After about 5 years we realized we were building up this little homestead in the city without even knowing it. Our home was built in 1840, it requires a bit of upkeep. This is where my electrician husband gets to shine! Nearly 100% of our home renovations are DIY, frugal, and earth-conscious.

Heck, frugal, earth-conscious renovations don’t stop with our house. Our chicken coop is actually a retro-fitted HAM radio shed!

But we’re not done yet, folks. We’ve got some big plans for this year. In 2015 we hope to add more edible landscaping to the front of our 1/3 acre lot. You’ll see that we have quite a large front yard:

Kelli and her husband are urban homesteaders living on 1/3 of an acre in Iowa. She is the author of homesteading site, The Sustainable Couple.

This is a lot of space that isn’t being used for food production. Talk about a missed opportunity! So, this year means blueberry and raspberry bushes, maybe two fruit trees, and lots and lots of herbs and ‘pretty’ vegetables (like rainbow chard).

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In our home, we’re going to continue composting nearly all of our food waste (which isn’t much). We’re going to continue preserving our harvest, sharing bumper crops with the community, family, and friends.

Lastly, in 2015 we are going to refocus on making home the center of our homestead. To us, this means spending more time on our passions, with our family and with our friends. This means slowing down, unplugging, savoring the minutes. It means asking “Why?” and “Why not?” It means putting our homestead before our day jobs at times, because the heart of the homestead is in the hard work and love between the two people who share it: The Sustainable Couple.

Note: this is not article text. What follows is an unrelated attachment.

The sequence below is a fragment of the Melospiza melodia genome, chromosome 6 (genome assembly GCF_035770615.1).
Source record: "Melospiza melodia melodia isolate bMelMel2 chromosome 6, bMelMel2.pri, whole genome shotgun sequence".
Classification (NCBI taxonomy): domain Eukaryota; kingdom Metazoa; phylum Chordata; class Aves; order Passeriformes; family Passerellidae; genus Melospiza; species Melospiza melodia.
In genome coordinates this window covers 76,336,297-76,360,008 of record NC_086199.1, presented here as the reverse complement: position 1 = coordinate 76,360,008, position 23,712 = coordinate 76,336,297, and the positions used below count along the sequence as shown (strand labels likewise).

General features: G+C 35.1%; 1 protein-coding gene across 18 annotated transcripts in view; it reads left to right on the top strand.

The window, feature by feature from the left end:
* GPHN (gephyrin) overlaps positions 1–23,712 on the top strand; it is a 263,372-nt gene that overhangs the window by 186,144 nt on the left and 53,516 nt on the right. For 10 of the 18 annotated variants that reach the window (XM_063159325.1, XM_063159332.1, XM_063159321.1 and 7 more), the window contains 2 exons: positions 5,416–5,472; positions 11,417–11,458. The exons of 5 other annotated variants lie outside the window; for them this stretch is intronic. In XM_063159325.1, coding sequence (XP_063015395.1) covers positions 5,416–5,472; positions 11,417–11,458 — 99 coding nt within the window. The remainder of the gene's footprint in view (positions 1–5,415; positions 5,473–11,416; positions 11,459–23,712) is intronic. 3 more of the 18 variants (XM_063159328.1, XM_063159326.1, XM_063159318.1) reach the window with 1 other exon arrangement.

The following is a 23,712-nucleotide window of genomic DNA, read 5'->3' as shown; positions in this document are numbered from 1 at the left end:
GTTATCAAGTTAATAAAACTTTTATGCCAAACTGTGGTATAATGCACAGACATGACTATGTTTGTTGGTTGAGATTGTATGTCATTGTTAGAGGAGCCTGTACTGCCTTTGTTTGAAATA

Kelli and her husband are urban homesteaders living on 1/3 of an acre in Iowa. She is the author of homesteading site, The Sustainable Couple.

Kelli’s Advice for Urban Homesteaders

Think big. Not in scale, but in idea. You can do nearly everything on a small, urban piece of yard or patio that a person with a few acres does in the country. You’re altering the scale and process by which it is done. We live in the heart of a city of 40k+ people. We live 5 blocks from a bustling, vibrant downtown district. We have chickens, and 6 raised beds in our backyard, and rain barrels, and a front yard garden, and edible landscaping. Last time I checked, this rivals some homesteaders who live on acreages. Think big, friends.

Kelli and her husband are urban homesteaders living on 1/3 of an acre in Iowa. She is the author of homesteading site, The Sustainable Couple.

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About Jessica Lane

I am a non-traditional homesteader. What is a non-traditional homesteader? I'd like to think we are the people who don't fit the mold. I am a busy mom on a small bit of property with not a lot of financial resources, but I am figuring out how to live the life I want. A homesteader's life.